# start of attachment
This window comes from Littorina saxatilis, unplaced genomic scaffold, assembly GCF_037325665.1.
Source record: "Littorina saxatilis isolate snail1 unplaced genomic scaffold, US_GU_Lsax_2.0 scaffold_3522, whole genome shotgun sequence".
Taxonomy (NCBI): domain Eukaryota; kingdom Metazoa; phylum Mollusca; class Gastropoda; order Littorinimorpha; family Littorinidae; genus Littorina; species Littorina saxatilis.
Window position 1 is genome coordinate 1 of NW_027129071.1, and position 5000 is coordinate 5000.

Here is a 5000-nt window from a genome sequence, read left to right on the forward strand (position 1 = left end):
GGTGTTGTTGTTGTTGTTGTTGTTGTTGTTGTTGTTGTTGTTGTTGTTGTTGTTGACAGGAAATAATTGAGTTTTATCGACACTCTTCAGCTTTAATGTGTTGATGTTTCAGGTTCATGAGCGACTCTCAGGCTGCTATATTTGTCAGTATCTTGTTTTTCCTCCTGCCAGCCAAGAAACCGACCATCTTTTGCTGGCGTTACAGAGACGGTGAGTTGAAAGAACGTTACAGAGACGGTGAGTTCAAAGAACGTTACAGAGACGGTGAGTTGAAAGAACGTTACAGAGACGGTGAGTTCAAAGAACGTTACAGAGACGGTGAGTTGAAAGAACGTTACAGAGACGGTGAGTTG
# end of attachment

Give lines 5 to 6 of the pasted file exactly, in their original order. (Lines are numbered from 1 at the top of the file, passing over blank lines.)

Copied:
Here is a 5000-nt window from a genome sequence, read left to right on the forward strand (position 1 = left end):
GGTGTTGTTGTTGTTGTTGTTGTTGTTGTTGTTGTTGTTGTTGTTGTTGTTGTTGACAGGAAATAATTGAGTTTTATCGACACTCTTCAGCTTTAATGTGTTGATGTTTCAGGTTCATGAGCGACTCTCAGGCTGCTATATTTGTCAGTATCTTGTTTTTCCTCCTGCCAGCCAAGAAACCGACCATCTTTTGCTGGCGTTACAGAGACGGTGAGTTGAAAGAACGTTACAGAGACGGTGAGTTCAAAGAACGTTACAGAGACGGTGAGTTGAAAGAACGTTACAGAGACGGTGAGTTCAAAGAACGTTACAGAGACGGTGAGTTGAAAGAACGTTACAGAGACGGTGAGTTG